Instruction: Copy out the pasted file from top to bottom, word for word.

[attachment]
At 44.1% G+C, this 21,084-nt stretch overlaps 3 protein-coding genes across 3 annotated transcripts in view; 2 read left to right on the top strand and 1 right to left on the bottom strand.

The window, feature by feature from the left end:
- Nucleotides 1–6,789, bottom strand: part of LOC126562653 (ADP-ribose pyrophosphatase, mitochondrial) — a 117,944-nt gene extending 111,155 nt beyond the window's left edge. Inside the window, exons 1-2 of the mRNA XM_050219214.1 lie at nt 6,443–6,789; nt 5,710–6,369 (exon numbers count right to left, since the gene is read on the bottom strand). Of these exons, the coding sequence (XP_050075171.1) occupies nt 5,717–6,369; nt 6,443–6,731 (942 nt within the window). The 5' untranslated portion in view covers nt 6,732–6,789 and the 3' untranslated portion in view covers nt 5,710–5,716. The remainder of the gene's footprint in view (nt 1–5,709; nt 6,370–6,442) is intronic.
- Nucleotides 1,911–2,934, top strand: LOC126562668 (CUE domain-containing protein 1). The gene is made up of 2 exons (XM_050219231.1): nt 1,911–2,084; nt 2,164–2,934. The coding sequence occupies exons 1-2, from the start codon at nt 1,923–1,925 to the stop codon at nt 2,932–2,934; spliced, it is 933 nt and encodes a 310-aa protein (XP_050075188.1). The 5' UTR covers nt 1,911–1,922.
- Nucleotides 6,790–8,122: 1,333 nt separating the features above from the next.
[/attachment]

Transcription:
At 44.1% G+C, this 21,084-nt stretch overlaps 3 protein-coding genes across 3 annotated transcripts in view; 2 read left to right on the top strand and 1 right to left on the bottom strand.

The window, feature by feature from the left end:
- Nucleotides 1–6,789, bottom strand: part of LOC126562653 (ADP-ribose pyrophosphatase, mitochondrial) — a 117,944-nt gene extending 111,155 nt beyond the window's left edge. Inside the window, exons 1-2 of the mRNA XM_050219214.1 lie at nt 6,443–6,789; nt 5,710–6,369 (exon numbers count right to left, since the gene is read on the bottom strand). Of these exons, the coding sequence (XP_050075171.1) occupies nt 5,717–6,369; nt 6,443–6,731 (942 nt within the window). The 5' untranslated portion in view covers nt 6,732–6,789 and the 3' untranslated portion in view covers nt 5,710–5,716. The remainder of the gene's footprint in view (nt 1–5,709; nt 6,370–6,442) is intronic.
- Nucleotides 1,911–2,934, top strand: LOC126562668 (CUE domain-containing protein 1). The gene is made up of 2 exons (XM_050219231.1): nt 1,911–2,084; nt 2,164–2,934. The coding sequence occupies exons 1-2, from the start codon at nt 1,923–1,925 to the stop codon at nt 2,932–2,934; spliced, it is 933 nt and encodes a 310-aa protein (XP_050075188.1). The 5' UTR covers nt 1,911–1,922.
- Nucleotides 6,790–8,122: 1,333 nt separating the features above from the next.